We fully expect that the Canadian Surface Combatant project will benefit from shipbuilding efficiencies and lessons learned during the building of the Arctic/Offshore Patrol Ships that precede it.
I will now turn to my colleague from Industry Canada to talk about the strategy to maximize benefits for Canadian companies throughout the process.
The Canadian defence sector plays an important role in the Canadian economy—including over 650 firms—contributing to the employment of more than 65,000 full-time workers and generating $9.4 billion of revenues annually.
Industry analysts have estimated that government ship projects could contribute 15,000 jobs across Canada and over $2 billion in annual economic benefits over the next 20 to 30 years.
To further strengthen the economy, the Industrial and Regional Benefits Policy and the Industrial and Technological Benefits Policy will apply to this procurement. Irving Shipbuilding Inc, as prime contractor, will be required to ensure that it, and all the companies it subcontracts, together undertake business activity in Canada equal to the value of the contracts they secure. An additional investment in Canada must be made in skills, technology and industrial development equal to one-half of one percent of the contracts secured.
The Industrial and Technological Benefits Policy includes a Value Proposition that will require bidders for the Combat Systems Integrator, Warship Designer, and related systems, sub-systems, equipment and services to compete not only on price and technical merit, but also on their economic contribution to Canada as contained in their Value Propositions.
Earlier industry engagement is a cornerstone of the Defence Procurement Strategy. We will be working closely with industry to define the Value Proposition evaluation frameworks in order to leverage significant economic benefits to Canada.
Applying these policies will strengthen Canada's defence sector and support the growth of suppliers across Canada, including small and medium-sized enterprises.
The Industrial and Technological Benefits Policy is a powerful investment attraction tool for Canada. The policy will encourage firms to grow their existing presence in Canada and make new investments in order to generate growth and high-quality jobs for Canadians.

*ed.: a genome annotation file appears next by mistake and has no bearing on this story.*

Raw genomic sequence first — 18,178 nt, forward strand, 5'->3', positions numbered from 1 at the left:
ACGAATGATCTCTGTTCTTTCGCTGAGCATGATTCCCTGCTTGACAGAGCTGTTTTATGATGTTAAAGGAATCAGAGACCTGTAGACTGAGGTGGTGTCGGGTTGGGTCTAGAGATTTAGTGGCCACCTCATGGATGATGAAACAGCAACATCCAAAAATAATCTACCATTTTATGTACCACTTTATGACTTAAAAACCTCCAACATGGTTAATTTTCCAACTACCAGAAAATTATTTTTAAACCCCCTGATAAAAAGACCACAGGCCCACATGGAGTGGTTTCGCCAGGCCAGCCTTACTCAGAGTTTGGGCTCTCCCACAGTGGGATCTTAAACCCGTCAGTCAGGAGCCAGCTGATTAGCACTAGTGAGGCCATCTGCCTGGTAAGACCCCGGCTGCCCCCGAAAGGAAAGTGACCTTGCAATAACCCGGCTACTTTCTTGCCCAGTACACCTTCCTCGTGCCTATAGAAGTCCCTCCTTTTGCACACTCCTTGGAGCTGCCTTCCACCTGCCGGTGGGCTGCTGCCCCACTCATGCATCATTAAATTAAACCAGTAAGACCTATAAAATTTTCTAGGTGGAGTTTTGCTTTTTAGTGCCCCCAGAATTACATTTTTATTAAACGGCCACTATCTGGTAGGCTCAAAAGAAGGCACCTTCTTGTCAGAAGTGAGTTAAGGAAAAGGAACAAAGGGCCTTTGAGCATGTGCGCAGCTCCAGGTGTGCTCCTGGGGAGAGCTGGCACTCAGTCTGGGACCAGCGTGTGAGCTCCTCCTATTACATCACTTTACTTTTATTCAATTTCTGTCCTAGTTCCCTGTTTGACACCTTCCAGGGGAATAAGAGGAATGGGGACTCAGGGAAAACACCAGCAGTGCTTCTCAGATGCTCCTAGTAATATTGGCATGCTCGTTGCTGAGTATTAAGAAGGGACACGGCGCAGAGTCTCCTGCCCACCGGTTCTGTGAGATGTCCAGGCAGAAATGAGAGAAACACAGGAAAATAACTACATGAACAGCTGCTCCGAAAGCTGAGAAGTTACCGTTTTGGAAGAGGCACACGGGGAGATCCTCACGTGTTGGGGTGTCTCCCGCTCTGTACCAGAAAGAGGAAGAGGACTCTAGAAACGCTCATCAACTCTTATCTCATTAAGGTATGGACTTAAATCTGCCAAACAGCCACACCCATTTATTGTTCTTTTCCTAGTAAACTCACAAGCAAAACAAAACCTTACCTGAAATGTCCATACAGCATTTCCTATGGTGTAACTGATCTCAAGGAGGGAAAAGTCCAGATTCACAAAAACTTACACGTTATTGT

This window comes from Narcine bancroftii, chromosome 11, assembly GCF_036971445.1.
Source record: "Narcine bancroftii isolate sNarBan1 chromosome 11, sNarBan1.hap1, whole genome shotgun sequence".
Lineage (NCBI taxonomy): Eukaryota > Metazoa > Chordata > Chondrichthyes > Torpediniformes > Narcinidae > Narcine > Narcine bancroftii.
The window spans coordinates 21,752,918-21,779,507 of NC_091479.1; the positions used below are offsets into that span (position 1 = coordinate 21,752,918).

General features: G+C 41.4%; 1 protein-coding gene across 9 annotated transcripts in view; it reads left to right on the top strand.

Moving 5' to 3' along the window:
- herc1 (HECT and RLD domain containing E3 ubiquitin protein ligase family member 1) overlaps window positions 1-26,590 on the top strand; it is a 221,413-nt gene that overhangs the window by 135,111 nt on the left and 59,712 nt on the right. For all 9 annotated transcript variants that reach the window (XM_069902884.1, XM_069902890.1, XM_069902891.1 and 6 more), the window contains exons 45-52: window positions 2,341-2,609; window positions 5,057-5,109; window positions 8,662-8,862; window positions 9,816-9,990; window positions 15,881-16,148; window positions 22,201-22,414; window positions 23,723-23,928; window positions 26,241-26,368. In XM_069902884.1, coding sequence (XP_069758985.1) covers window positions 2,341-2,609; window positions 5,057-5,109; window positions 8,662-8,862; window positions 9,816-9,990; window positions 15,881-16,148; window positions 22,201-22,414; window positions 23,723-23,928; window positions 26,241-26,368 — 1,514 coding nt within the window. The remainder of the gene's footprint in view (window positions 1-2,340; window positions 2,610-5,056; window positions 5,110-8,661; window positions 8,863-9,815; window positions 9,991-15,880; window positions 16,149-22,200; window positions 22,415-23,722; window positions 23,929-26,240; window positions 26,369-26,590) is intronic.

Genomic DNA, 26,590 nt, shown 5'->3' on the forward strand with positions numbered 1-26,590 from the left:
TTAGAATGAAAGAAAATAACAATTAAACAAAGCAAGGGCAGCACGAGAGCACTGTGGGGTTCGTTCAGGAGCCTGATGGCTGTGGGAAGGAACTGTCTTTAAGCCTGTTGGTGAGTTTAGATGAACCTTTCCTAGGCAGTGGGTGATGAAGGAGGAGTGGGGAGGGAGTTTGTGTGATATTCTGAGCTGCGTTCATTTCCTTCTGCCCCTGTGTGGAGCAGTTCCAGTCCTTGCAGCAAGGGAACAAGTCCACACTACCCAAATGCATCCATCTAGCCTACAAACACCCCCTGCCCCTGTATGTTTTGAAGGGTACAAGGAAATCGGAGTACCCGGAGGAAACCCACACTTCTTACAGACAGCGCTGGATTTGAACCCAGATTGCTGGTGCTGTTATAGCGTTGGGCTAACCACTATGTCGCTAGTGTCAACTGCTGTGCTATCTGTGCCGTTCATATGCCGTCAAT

Industry Canada has completed significant analysis of Canadian capabilities related to direct opportunities for Canadian suppliers on the Canadian Surface Combatant project and mapped these capabilities against international market opportunity. The data highlighted areas where Canada has significant strengths and where there is significant opportunity for growth in international markets—these include communications, sonar and command and control. This illustrates the importance of developing unique value propositions in order to maximize economic benefit to Canada when competing systems, sub-systems, equipment and services.
In conclusion, I would like to reiterate a point I made at the beginning: the procurement of these ships is an incredibly complex undertaking. We have held 15 industry engagement sessions on the Canadian Surface Combatant project since 2012. We have engaged independent experts throughout the process. And we have established a robust and effective governance structure. All of this has been the result of a lot of hard work by a lot of people. And it has all informed the decisions that I have outlined to you today. However, with complexity comes uncertainty. Therefore, I am not here telling you that we have found all the answers and that the path forward is cast in stone. Rather we recognize that we will need to make adjustments as we progress. We will adjust and evolve as warranted and continue to engage with industry and the public. This is why we have developed a strategy that provides us with such flexibility and married it with a robust Governance Structure to ensure risks are well managed.
Thank you, my colleagues and I will now take your questions.